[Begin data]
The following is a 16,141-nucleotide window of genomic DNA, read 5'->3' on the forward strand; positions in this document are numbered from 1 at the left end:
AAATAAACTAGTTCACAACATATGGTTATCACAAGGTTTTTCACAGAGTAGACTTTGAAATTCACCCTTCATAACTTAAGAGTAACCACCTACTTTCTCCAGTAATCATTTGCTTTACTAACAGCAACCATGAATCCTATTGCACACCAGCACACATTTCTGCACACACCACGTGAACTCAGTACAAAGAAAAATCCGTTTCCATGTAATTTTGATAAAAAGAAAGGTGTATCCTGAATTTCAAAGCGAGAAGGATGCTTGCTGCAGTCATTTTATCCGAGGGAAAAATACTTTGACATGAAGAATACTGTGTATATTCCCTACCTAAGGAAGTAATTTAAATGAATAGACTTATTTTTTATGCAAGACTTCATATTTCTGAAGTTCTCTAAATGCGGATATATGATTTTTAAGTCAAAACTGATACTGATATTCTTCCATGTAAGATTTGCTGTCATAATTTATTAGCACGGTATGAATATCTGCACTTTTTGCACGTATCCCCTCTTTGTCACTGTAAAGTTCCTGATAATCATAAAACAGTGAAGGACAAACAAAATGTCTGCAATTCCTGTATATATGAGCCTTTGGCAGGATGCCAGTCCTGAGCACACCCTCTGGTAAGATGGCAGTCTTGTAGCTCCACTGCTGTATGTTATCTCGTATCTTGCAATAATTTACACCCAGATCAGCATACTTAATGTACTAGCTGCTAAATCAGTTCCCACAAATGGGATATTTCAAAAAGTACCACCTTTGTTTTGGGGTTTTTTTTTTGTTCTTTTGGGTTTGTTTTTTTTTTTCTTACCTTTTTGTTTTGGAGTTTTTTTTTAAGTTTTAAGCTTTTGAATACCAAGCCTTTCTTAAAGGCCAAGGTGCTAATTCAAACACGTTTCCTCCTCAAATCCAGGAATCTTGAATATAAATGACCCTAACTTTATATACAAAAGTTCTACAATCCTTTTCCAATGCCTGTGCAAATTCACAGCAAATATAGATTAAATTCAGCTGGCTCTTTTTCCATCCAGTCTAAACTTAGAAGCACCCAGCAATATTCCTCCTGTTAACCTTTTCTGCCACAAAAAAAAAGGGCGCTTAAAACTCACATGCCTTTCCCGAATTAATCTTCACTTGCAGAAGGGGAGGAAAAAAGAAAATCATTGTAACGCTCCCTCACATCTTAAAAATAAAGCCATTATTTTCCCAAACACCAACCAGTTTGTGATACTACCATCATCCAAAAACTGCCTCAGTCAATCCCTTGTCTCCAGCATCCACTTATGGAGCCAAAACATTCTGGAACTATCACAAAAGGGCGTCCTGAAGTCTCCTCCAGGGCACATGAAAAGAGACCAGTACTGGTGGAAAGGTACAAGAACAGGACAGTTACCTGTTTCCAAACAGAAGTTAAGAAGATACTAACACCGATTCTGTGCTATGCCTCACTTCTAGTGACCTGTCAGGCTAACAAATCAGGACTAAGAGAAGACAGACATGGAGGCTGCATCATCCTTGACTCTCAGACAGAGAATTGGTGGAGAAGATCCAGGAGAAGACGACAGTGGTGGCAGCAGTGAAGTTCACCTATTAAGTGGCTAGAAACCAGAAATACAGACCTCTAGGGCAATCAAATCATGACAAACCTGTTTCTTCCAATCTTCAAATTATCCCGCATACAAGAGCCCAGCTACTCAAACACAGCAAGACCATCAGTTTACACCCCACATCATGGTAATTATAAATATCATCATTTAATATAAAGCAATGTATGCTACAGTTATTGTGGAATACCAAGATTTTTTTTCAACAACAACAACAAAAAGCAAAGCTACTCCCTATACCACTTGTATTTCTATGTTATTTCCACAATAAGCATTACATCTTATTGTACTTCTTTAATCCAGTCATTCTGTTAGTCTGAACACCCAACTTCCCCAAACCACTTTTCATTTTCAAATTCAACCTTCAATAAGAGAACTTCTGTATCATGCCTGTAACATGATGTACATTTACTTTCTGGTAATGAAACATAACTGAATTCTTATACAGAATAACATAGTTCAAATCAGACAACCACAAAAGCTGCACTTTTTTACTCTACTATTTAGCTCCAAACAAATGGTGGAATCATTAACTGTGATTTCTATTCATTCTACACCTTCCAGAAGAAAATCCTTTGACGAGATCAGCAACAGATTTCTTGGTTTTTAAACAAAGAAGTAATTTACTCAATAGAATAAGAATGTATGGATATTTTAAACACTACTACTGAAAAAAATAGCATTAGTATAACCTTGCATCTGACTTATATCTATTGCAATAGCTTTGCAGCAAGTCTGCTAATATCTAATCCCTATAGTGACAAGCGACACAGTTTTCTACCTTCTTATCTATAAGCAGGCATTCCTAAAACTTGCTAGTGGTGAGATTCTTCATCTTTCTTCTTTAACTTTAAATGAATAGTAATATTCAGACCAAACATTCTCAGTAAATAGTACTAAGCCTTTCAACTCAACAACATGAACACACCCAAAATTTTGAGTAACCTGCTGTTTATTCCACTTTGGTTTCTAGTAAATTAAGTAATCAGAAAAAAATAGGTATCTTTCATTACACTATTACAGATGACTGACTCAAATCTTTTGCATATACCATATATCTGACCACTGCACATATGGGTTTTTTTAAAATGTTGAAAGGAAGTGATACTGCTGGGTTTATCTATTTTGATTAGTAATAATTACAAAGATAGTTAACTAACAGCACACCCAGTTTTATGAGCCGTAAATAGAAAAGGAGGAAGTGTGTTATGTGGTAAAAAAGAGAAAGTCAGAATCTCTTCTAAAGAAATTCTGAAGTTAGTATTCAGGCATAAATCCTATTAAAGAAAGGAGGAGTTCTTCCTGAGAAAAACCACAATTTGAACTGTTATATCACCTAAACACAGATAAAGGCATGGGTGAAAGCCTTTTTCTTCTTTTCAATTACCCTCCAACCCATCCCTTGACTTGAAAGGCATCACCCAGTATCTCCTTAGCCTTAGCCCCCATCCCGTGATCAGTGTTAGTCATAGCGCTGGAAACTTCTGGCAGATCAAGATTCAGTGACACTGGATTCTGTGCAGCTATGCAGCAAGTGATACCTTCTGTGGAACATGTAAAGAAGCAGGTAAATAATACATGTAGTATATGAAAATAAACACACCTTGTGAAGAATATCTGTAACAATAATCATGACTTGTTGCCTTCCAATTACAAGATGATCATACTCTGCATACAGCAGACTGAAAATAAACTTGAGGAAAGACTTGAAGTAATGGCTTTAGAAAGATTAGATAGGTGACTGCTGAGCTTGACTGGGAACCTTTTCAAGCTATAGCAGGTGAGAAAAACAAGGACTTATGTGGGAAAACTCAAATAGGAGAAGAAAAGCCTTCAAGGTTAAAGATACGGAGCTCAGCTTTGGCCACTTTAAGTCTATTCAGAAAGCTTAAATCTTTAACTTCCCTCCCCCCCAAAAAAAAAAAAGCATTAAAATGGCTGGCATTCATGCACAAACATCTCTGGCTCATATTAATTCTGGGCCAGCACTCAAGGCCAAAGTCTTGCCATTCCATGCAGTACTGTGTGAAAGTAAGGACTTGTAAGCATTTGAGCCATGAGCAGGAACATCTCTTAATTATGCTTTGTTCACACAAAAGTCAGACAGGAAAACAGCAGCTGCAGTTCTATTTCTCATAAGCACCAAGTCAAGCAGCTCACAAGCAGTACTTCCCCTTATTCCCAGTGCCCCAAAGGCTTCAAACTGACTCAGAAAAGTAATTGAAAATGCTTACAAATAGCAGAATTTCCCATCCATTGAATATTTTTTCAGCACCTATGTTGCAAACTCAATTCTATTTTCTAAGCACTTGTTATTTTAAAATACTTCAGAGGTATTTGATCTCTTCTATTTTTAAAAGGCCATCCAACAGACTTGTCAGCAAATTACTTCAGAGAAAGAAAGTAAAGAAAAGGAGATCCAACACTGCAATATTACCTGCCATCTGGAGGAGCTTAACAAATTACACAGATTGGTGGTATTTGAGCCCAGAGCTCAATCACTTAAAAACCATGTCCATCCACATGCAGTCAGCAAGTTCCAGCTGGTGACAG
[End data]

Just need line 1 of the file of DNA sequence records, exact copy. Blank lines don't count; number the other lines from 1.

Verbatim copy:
The following is a 16,141-nucleotide window of genomic DNA, read 5'->3' on the forward strand; positions in this document are numbered from 1 at the left end: